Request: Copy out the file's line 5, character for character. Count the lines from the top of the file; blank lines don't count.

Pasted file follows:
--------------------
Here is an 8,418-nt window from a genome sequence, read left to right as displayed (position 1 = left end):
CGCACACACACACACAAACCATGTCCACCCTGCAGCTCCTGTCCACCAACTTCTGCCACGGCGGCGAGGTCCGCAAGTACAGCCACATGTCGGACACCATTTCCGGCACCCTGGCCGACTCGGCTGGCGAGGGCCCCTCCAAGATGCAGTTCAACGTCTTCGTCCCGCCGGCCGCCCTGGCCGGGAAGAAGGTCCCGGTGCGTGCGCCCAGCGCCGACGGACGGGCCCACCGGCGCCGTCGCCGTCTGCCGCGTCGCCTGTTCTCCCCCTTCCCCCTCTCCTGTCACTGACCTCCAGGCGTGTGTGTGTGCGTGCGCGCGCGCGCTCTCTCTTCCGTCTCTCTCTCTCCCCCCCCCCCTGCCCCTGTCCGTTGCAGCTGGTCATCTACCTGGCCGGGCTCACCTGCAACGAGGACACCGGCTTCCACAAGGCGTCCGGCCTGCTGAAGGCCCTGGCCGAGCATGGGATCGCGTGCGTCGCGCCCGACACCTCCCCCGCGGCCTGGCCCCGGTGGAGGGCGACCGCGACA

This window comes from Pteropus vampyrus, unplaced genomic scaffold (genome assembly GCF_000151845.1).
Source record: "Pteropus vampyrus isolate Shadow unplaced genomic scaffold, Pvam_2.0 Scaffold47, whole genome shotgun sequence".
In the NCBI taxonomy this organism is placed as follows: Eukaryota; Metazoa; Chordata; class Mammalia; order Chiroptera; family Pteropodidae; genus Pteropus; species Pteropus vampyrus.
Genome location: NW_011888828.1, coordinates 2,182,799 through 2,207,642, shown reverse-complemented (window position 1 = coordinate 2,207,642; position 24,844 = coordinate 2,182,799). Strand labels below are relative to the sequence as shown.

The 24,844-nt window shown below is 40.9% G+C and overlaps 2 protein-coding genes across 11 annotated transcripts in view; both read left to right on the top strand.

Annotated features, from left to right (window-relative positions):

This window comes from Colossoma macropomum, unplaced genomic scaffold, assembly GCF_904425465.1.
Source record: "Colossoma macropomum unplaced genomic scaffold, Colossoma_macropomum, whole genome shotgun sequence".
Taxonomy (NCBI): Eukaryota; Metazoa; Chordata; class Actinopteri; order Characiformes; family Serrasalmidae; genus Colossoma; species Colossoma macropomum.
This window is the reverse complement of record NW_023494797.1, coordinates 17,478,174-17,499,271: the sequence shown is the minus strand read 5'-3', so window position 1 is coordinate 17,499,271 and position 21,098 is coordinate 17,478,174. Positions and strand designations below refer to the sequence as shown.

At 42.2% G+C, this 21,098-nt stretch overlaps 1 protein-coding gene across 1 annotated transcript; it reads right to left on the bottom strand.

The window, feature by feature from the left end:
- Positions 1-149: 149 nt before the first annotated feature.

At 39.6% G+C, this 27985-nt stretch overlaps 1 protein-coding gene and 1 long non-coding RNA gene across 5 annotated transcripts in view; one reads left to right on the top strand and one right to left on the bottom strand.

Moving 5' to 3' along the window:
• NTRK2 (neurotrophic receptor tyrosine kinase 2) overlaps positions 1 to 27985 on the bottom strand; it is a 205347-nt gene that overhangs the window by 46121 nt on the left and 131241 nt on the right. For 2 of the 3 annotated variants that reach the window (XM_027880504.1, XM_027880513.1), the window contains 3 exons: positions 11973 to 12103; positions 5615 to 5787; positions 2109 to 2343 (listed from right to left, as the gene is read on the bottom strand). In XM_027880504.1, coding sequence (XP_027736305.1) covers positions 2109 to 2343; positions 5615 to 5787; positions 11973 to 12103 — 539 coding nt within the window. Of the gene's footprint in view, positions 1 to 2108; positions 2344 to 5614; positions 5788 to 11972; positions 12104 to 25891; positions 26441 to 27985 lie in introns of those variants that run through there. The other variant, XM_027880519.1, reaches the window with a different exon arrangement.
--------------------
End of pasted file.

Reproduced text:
In the NCBI taxonomy this organism is placed as follows: Eukaryota; Metazoa; Chordata; class Mammalia; order Chiroptera; family Pteropodidae; genus Pteropus; species Pteropus vampyrus.